I Stand With Brett Kavanaugh


I Stand With Brett Kavanaugh

Sep 20, 2018 4 min read

Former Legal Fellow and Appellate Advocacy Program Manager

Elizabeth Slattery researches and writes on the rule of law, separation of powers, civil rights, and other constitutional issues.
Supreme Court nominee Brett Kavanaugh, arrives for Senate Judiciary Committee confirmation hearing in Hart Building on September 4, 2018. Tom Williams/CQ Roll Call/Newscom

When I read Christine Blasey Ford’s account of being assaulted when she was a teenager, I felt sick to my stomach.

How could you not after reading how she was trapped in a room and pinned down as a boy groped her and tried to rip her clothes off? This is a serious allegation.

Ford should be treated with respect, and she deserves an opportunity to share her story.

She is not, however, entitled to blind faith that everything she says is true. Judge Brett Kavanaugh also deserves to be heard and should be treated with the same level of respect.

But that’s not what we’re seeing.

Without actually hearing from Ford, some Senate Democrats—who coincidentally already announced their opposition to Kavanaugh’s confirmation (some even before the nomination occurred)—have made up their minds about what happened.

Senate Judiciary Committee Chairman Chuck Grassley, R-Iowa, invited Kavanaugh and Ford to testify next Monday. Kavanaugh accepted, but now Ford is refusing to appear before the committee until the FBI conducts an investigation.

But what exactly would the FBI investigate? Ford says she does not remember when or where this incident occurred, and two of the other individuals that she says were present deny being there or ever seeing Kavanaugh behave in such a manner.

Further, the FBI’s role in judicial confirmations is to gather information for the Senate to consider, not to make credibility assessments or independently investigate incidents that would have been handled by local authorities. And the FBI has already conducted six background checks throughout Kavanaugh’s 25-year career in public service—none of which uncovered any misconduct.

What’s more, unlike so many other allegations where there was a clear pattern of abuse with dozens of women coming forward (just remember Hollywood producer Harvey Weinstein, TV news host Matt Lauer, and former Judge Alex Kozinski, to name a few), Ford’s account stands in stark contrast with the words of other women who have known Kavanaugh for decades. A group of 65 women who knew Kavanaugh in high school say he “always treated women with decency and respect.”

This allegation, further, can’t be squared with the Kavanaugh the American people have come to know this summer. He’s a man who has been a champion for women throughout his career. He’s affectionately known as Coach K by the dozens of girls he’s coached on basketball teams; he quietly lives out his faith by serving the least fortunate in his community; and he has worked to identify and promote talented women.

At his confirmation hearing, Kavanaugh said, “There’s a pipeline problem [for women in the legal profession] … I’m very focused on making sure women are getting the same opportunities as men.”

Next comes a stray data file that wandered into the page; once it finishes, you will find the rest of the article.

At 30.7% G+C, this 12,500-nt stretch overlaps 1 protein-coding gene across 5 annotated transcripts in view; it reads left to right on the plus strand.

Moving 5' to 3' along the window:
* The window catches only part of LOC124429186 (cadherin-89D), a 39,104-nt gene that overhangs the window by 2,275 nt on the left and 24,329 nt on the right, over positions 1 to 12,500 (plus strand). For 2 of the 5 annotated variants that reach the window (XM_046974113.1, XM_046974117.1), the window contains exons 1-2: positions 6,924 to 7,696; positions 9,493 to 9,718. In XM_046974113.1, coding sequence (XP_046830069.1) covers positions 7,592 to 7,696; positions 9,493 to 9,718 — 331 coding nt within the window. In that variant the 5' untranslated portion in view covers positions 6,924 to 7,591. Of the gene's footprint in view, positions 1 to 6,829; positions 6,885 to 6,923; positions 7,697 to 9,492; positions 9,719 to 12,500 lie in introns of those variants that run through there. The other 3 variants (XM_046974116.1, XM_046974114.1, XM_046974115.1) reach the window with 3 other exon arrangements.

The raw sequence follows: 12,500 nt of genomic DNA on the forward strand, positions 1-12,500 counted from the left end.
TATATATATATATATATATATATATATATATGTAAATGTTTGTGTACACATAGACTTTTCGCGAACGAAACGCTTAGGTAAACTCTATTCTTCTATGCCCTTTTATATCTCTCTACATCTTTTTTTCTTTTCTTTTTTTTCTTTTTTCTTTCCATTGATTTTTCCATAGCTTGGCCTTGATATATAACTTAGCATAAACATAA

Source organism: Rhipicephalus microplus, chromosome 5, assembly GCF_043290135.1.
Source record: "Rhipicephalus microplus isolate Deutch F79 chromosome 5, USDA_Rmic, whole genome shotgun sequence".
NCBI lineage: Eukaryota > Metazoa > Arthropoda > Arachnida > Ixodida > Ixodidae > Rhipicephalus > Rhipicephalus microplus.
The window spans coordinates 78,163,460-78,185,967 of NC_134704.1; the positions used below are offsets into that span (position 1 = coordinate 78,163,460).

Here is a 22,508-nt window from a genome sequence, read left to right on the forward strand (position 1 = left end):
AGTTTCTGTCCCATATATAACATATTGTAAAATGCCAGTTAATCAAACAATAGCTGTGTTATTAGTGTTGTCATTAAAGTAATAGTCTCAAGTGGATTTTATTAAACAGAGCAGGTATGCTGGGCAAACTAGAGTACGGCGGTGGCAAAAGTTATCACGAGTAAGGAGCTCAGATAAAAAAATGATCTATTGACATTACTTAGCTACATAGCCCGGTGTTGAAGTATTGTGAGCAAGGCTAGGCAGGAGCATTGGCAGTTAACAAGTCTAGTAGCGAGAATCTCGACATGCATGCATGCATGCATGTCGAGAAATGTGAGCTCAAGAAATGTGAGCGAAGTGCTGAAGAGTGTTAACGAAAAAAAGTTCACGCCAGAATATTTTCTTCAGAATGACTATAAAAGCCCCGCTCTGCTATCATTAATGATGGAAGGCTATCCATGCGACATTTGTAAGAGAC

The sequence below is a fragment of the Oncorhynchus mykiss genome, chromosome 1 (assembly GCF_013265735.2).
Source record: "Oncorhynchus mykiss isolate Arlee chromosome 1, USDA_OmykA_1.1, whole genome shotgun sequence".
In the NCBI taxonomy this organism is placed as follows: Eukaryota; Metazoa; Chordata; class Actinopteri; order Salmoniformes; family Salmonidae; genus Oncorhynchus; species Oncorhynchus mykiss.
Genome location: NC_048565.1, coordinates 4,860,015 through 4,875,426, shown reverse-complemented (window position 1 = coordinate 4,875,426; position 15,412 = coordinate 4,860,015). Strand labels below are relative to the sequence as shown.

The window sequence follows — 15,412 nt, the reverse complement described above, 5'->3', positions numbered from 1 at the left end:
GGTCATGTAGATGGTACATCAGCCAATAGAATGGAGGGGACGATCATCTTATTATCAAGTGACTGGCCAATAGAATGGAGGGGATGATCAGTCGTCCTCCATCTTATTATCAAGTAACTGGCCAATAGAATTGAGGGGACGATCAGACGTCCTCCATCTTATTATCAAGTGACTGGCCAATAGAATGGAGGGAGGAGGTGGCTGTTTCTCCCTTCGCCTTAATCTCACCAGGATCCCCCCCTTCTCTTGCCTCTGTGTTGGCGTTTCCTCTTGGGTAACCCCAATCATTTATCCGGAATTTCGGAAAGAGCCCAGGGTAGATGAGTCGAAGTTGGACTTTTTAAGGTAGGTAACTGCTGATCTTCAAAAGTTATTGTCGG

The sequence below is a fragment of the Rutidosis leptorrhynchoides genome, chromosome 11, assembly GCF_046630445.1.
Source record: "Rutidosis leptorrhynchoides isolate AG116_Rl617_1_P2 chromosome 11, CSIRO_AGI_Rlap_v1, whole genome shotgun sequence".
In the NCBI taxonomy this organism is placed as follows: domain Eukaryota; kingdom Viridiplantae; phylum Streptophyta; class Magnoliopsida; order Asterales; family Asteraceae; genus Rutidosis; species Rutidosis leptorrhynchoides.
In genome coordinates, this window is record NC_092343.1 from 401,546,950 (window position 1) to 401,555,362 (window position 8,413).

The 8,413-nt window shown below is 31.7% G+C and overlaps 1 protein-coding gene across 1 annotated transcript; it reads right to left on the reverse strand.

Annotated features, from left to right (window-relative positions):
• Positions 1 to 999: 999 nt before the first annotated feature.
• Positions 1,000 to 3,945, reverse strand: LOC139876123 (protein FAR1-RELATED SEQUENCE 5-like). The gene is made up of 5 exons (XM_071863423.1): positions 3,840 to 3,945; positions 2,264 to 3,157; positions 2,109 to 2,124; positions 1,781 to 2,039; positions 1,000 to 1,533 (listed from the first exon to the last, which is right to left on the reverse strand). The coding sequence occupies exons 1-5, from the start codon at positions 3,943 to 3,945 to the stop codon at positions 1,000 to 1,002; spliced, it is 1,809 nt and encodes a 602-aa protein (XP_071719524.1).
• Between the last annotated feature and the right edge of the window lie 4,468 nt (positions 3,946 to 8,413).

What I’m left with is the sinking feeling that the Democrats have used this accusation, without regard for Ford or the #MeToo movement, as simply a callous and calculated part of their plan to defeat Kavanaugh’s confirmation.

The timing is too convenient; the tactics too obvious. Had Sen. Dianne Feinstein, D-Calif., shared this information with Grassley six weeks ago when she received it, the committee could have conducted an investigation while allowing Ford to retain her privacy and Kavanaugh to protect his reputation. After all, allegations of sexual assault should not be manipulated for political theater.

But that is precisely what happened. Indeed, Sen. Mazie Hirono, D-Hawaii, tipped her hand, admitting the Democrats want to keep this Supreme Court seat vacant until after the 2020 presidential election.

And the Democrats on the Senate Judiciary Committee keep moving the goalposts: First, Feinstein withheld this allegation from the Senate Judiciary Committee for six weeks. Then Democrats argued for delaying the committee vote based on unreleased allegations. When the allegations were made public, Grassley delayed the vote and began investigating Ford’s account, but Feinstein refused to participate.

Then Democrats demanded a public hearing. When Grassley scheduled a public hearing and invited both Kavanaugh and Ford to testify under oath next Monday, the Democrats cried that it was too soon, they needed to call others to testify, and the FBI must conduct an investigation.

Grassley has handled these claims with the dignity and respect that both individuals deserve. As such, the committee should move forward. Ford has an opportunity to share her story next Monday. She’s had over six weeks with the guidance of counsel to prepare for this hearing. Perhaps she will decide to appear, but, if she does not, there is no need to delay further.

Hopefully the American people will see the Democrats’ tactics for what they are: just another in a series of attempts to defeat Kavanaugh’s confirmation, and failing that, to delegitimize him and forever stain his reputation.

For far too long, those who suffered at the hands of sexual abusers were afraid to come forward. The #MeToo movement started a national dialogue that cannot be ignored.

Allegations of sexual assault must be taken seriously, and all parties involved should be treated with respect: those making accusations should be heard and those accused of assault should be presumed innocent until proven guilty.

But it will be the #MeToo movement’s undoing if assault allegations are weaponized to advance a political agenda rather than to protect those who have been victimized.

This piece originally appeared in The Daily Signal